The seats were metal then, cold even in summer. We didn’t need a push—we swung, pumped our legs until the sun seemed close enough to singe, until our lungs swelled fat with breath.
The ground beneath us could have killed, but didn’t—we pumped and swung until it disappeared, until the iron chains we clung to wore patterns in our palms.
Circles, lines, and flecks of rust. No adults in sight, it was the two of us, dodging cars in search of freedom, flight.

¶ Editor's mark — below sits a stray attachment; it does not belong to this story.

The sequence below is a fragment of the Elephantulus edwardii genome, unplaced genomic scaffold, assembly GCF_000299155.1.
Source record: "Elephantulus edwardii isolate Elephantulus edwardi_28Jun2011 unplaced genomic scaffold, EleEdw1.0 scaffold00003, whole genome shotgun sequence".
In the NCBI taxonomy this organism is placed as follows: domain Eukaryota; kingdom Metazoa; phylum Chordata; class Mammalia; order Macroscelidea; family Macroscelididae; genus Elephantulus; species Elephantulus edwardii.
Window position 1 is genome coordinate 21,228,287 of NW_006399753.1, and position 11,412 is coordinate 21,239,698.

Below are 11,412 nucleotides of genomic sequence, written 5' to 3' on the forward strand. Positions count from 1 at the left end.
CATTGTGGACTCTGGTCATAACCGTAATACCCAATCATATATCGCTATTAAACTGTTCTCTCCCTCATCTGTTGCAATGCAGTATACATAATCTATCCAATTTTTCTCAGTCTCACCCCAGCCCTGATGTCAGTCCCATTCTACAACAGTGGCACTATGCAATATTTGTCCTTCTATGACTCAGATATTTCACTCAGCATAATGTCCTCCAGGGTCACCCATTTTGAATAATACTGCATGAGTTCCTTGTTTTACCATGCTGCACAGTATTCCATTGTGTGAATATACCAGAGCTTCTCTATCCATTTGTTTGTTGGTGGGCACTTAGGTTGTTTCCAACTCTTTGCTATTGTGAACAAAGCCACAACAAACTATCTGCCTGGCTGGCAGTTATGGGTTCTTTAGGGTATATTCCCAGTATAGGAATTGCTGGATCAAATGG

Those times are fragrant now, evoked by bugs unlike the ants at our feet, rising by the thousands. Ours was a hard world, buildings and noise, concrete and iron…
And honeysuckle, always honeysuckle, every spring.
This was us, petal and pistil, silk and sweet. This was us, between sharp edges and life.
And I do not wonder why I love you, thinking back—the daring in your spirit, the grooved and open heart of your smile.
Your willingness to face threats and fly into the sun.
I do not wonder why.
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